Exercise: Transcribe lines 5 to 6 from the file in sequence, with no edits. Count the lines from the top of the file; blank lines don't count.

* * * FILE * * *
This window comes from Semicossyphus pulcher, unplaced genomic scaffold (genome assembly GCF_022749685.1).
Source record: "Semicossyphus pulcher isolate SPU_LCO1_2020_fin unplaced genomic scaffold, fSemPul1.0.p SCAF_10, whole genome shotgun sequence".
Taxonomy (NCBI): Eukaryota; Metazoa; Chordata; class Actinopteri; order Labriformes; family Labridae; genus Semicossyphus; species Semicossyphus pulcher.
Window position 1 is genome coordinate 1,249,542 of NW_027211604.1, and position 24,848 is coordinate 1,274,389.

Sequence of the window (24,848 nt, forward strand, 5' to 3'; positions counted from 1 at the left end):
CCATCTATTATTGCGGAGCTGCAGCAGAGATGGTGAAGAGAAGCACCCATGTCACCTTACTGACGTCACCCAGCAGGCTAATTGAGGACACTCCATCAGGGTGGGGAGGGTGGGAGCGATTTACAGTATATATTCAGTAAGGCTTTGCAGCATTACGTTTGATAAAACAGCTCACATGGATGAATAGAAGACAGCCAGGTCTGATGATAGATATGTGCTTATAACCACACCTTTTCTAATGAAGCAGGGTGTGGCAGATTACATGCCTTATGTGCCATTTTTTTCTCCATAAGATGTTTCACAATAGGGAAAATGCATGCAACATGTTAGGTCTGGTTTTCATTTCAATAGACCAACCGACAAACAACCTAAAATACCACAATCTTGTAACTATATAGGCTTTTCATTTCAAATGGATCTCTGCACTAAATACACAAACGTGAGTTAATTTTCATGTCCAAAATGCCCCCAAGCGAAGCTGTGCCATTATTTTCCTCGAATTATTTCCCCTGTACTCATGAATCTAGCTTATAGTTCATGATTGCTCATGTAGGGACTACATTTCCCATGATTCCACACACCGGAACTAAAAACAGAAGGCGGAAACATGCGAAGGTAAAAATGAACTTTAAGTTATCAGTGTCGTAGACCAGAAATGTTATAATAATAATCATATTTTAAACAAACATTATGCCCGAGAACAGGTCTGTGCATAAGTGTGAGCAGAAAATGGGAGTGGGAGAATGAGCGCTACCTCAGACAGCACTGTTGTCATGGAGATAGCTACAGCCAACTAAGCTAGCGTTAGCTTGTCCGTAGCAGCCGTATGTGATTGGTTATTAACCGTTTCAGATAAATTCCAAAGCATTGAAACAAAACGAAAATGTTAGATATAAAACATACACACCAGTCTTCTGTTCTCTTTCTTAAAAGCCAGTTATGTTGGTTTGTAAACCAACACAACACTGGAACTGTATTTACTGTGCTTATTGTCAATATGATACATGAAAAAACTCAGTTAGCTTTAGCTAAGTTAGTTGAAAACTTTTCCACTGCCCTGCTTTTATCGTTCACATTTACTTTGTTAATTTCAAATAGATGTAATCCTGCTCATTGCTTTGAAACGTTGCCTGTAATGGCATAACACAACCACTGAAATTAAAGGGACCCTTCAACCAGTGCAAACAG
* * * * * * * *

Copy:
Sequence of the window (24,848 nt, forward strand, 5' to 3'; positions counted from 1 at the left end):
CCATCTATTATTGCGGAGCTGCAGCAGAGATGGTGAAGAGAAGCACCCATGTCACCTTACTGACGTCACCCAGCAGGCTAATTGAGGACACTCCATCAGGGTGGGGAGGGTGGGAGCGATTTACAGTATATATTCAGTAAGGCTTTGCAGCATTACGTTTGATAAAACAGCTCACATGGATGAATAGAAGACAGCCAGGTCTGATGATAGATATGTGCTTATAACCACACCTTTTCTAATGAAGCAGGGTGTGGCAGATTACATGCCTTATGTGCCATTTTTTTCTCCATAAGATGTTTCACAATAGGGAAAATGCATGCAACATGTTAGGTCTGGTTTTCATTTCAATAGACCAACCGACAAACAACCTAAAATACCACAATCTTGTAACTATATAGGCTTTTCATTTCAAATGGATCTCTGCACTAAATACACAAACGTGAGTTAATTTTCATGTCCAAAATGCCCCCAAGCGAAGCTGTGCCATTATTTTCCTCGAATTATTTCCCCTGTACTCATGAATCTAGCTTATAGTTCATGATTGCTCATGTAGGGACTACATTTCCCATGATTCCACACACCGGAACTAAAAACAGAAGGCGGAAACATGCGAAGGTAAAAATGAACTTTAAGTTATCAGTGTCGTAGACCAGAAATGTTATAATAATAATCATATTTTAAACAAACATTATGCCCGAGAACAGGTCTGTGCATAAGTGTGAGCAGAAAATGGGAGTGGGAGAATGAGCGCTACCTCAGACAGCACTGTTGTCATGGAGATAGCTACAGCCAACTAAGCTAGCGTTAGCTTGTCCGTAGCAGCCGTATGTGATTGGTTATTAACCGTTTCAGATAAATTCCAAAGCATTGAAACAAAACGAAAATGTTAGATATAAAACATACACACCAGTCTTCTGTTCTCTTTCTTAAAAGCCAGTTATGTTGGTTTGTAAACCAACACAACACTGGAACTGTATTTACTGTGCTTATTGTCAATATGATACATGAAAAAACTCAGTTAGCTTTAGCTAAGTTAGTTGAAAACTTTTCCACTGCCCTGCTTTTATCGTTCACATTTACTTTGTTAATTTCAAATAGATGTAATCCTGCTCATTGCTTTGAAACGTTGCCTGTAATGGCATAACACAACCACTGAAATTAAAGGGACCCTTCAACCAGTGCAAACAG